Pro-One

Pro-One
Pro-One close-up

Pro-One demos

Unease: Pro-One Bass Demo.mp3
Two pulse waves with PWM one octave apart.
Tweaked: Envelop Amount, Filter Resonance,
Filter Envelope Attack/Decay/Sustain, LFO Frequency (speed of the PWM).

Unease: Pro-One Sync Demo.mp3
Osc A is synchronized to by Osc B.
Both oscillators with pulse waveforms.
Tweaked: Osc A Frequency, Pulse Width of both oscillators via the modulation matrix, Filter Resonance, Filter Cut-off.

Unease: Pro-One FM Demo.mp3
Two pulse waves. Osc B is modulating both
Osc A Frequency and Filter Cut-off via the modulation matrix. Tweaked: Amount of
modulation of Osc A Freq and Filter Cut-off,
Filter Cut-off, Filter Resonance, Noise Level.

Unease: Don't Go replica.mp3
All sounds made by the Pro-One including the drums, only reverb is added. The lead and the "whrooau" sound is doubled to get really fat.


Unease songs with Pro-One

The Pro-One has been used on the two Unease songs "Absinthe" and "Misled", listen at either Soundclick.com or MySpace.com

Pro-One patch sheets

These patches are Unease' interpretations of the ones used by Vince Clarke in the song "Don't Go":

Unease: Don't Go Bass.jpg

Unease: Don't Go Lead.jpg

Unease: Don't Go Arpeggio.jpg

Unease: Don't Go Whrooau.jpg

Mail us and ask for Yazoo's "Only You" patches.

Pro-One Mainboard

Pro-One Mainboard

Pro-One Mainboard

Pro-One Mainboard

Copyright ©1998-2007 Unease.
The images, mp3s and text on these pages may not be used anywhere else without written permission.


Sequential Circuits Pro-One

The Sequential Circuits Pro-One is by many held as one of the most powerful sounding monosynths together with the MiniMoog and the Arp Odyssey. Although most people think the MiniMoog is unrivalled when it comes to deep bass sounds, the Pro-One is more versatile having a small modulation matrix with two busses. With the modulation matrix the filter envelope, oscillator B and/or the LFO can modulate oscillator A/B frequency, oscillator A/B pulse width or filter cut-off. The modulation can be routed either direct or via the modwheel. This may sound complex but is really straightforward to use.

The Pro-One was brought out on the market as a scaled down and cheaper version of the Prophet 5. The build quality is not in league with the Prophet 5, lacking the beautiful woodwork etc of its big brother. Its keyboard is notorious for its bad action and for being in constant need of service. This is much worse with the later versions using the membrane type keyboard. The membrane keyboard was used in the Pro-Ones with serial number over 8500 and seems to be very hard to service. The small membranes used as contacts for every key usually start producing double trigged notes or lost notes when getting old. Most Pro-Ones however (roughly 10 000 were made) have the much better J-wire type keyboard. The J-wire keyboards are pretty common in other synths and are pretty easy to fix when starting to act strange. Another concern with many of the earliest Pro-Ones, serial numbers under 1500, is that the power supply is mounted on the main board. The weight of the power supply can damage the main board if the synth is dropped etc. Many of the early ones were sent back to the factory for a fix and the ones produced later have the power supply mounted on the chassis instead.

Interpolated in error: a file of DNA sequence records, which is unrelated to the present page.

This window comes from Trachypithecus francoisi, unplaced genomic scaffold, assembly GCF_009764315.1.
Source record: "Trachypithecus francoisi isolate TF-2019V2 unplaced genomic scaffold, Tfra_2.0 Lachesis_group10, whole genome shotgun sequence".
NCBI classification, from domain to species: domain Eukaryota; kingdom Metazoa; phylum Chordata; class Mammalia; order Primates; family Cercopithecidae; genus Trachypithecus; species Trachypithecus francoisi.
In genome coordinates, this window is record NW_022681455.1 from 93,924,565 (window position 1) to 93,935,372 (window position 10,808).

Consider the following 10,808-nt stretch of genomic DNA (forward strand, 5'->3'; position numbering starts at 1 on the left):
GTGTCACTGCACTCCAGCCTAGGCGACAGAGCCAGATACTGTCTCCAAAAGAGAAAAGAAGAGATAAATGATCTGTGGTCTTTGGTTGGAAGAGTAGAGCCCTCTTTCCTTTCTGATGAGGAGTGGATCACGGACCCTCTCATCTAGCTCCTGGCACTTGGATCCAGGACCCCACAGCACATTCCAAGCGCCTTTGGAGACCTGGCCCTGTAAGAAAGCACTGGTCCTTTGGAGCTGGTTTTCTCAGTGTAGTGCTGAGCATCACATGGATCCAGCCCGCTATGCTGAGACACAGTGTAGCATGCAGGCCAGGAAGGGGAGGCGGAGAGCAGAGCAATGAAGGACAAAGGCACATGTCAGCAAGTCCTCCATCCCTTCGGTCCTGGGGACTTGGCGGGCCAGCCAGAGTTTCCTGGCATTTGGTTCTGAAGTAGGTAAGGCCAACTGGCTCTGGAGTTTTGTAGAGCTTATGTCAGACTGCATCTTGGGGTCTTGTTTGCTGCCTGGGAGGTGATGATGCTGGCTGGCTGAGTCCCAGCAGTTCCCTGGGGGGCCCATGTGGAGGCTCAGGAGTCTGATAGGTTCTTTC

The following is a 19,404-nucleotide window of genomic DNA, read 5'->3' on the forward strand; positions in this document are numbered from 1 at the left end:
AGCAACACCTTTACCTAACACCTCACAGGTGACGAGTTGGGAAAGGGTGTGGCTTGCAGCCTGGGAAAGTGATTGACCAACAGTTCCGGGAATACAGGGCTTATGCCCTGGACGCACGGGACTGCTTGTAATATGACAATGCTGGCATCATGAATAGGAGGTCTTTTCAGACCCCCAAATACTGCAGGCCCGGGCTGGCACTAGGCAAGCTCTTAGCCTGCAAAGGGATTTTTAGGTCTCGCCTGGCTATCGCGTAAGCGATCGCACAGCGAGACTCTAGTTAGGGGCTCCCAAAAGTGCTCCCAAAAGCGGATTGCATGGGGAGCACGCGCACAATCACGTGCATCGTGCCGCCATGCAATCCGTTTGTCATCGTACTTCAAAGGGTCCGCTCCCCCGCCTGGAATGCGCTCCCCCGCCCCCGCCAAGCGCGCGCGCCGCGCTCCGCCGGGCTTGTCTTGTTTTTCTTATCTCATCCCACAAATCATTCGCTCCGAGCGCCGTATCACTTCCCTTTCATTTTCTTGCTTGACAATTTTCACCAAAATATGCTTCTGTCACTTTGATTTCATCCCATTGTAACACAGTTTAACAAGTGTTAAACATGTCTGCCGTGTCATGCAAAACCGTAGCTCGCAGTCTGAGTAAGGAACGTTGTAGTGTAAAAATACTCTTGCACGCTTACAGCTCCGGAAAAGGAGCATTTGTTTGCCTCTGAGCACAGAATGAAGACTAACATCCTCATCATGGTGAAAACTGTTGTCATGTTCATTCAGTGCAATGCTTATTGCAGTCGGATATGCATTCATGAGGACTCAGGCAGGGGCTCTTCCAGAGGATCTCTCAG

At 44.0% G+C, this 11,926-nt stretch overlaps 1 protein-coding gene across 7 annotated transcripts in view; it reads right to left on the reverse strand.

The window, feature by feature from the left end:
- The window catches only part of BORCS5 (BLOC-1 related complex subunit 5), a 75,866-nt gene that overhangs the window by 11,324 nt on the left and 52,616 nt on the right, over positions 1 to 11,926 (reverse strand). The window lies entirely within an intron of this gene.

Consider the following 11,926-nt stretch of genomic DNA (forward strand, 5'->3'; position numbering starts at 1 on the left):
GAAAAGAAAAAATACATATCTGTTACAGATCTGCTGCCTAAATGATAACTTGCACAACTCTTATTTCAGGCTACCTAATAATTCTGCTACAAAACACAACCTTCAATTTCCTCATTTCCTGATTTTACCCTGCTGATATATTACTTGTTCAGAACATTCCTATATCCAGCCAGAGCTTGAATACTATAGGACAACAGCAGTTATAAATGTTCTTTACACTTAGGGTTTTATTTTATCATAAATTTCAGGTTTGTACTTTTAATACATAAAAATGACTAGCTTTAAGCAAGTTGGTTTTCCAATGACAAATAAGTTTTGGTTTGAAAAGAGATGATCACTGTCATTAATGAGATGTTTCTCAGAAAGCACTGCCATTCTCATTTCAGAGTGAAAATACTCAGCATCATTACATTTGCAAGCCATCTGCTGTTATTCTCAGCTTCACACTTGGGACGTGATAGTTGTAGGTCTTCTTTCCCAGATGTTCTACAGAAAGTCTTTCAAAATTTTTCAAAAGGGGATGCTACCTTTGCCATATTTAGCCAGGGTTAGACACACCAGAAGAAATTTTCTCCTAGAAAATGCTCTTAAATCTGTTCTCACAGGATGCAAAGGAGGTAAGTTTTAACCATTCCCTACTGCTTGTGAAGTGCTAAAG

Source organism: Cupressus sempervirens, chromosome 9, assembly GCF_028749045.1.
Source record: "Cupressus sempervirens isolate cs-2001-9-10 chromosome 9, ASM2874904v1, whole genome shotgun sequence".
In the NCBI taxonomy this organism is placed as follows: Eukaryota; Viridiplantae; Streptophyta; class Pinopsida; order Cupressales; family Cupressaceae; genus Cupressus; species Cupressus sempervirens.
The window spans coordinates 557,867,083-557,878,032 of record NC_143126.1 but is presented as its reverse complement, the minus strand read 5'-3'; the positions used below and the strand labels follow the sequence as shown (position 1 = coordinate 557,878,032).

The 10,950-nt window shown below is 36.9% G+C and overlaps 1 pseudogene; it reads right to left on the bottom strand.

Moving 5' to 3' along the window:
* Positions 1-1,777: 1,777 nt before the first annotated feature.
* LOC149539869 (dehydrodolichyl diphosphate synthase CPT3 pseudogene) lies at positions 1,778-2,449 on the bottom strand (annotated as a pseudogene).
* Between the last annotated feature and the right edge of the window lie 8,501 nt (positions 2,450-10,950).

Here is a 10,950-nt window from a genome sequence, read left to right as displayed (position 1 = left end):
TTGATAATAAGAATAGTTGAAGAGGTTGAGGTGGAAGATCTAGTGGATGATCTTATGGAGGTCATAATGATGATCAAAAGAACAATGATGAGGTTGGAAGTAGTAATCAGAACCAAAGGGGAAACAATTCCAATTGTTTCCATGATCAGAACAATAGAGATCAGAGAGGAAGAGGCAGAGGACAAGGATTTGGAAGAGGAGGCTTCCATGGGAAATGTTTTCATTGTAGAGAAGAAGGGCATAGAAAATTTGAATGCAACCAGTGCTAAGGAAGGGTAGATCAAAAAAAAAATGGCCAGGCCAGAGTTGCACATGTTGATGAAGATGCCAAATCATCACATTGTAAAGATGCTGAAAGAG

When I bought my Pro-One the pots were very noisy from oxide and its keyboard was in pretty bad shape. I opened it up and cleaned the keyboard, fixed the keys so they were at the same height and started turning the bad pots back and forth to remove some oxide. Now it works very well with only some noise from some pots that I don’t use that frequently. The keyboard also works well even though it still feels very plastic and clicky. The amplitude sustain pot is broken off, but it still works.

The sound of the Pro-One can be described as very raw and gritty but still warm. The lead sounds often have a certain brassy quality to it. It’s not as bass heavy as the Waldorf Pulse but capable of producing really deep and solid bass. With some added EQ I think it is in the same league as the Pulse. The oscillators sound very alive and with PWM they are really massive! Comparing it to the Pulse again, it sounds so much more interesting when fully opening up the filter. The oscillators sound more physical and life full than the Pulse’s DCO:s. The filter can self-oscillate and produce interesting seagull like sounds when on the edge. The envelopes are well known for being extremely fast and snappy, which makes the Pro-One ideal for percussive sounds.

Perhaps the most famous user of the Pro-One is Vince Clark. He used it on Depeche Mode’s first album “Speak and Spell” (1981), but it was on the two album with Yazoo (1982-83) he really got the most out of it. In particularly the first album “Upstairs at Eric’s” the Pro-One dominates heavily with several songs solely made with the Pro-One. At least the first single “Only You” is well known to be an “all Pro-One song” since Vince published the patches in the Electronics and Music Maker magazine. In fact you can replicate most of the leads and bass sounds from this album with your Pro-One. Listen to the short MP3 demo where I have copied the sounds from the other single “Don’t Go”. On this page you will also find the patches I have used. It should be mentioned that the drums probably were made on another system [ARP 2600], other than that it is an all Pro-One song. You may judge for your self.

Other Pro-One artist are Nitzer Ebb, Bronski Beat, Front Line Assembly, Tangerine Dream and Die Krupps.


Read more: www.vintagesynth.org
or: www.sequencer.de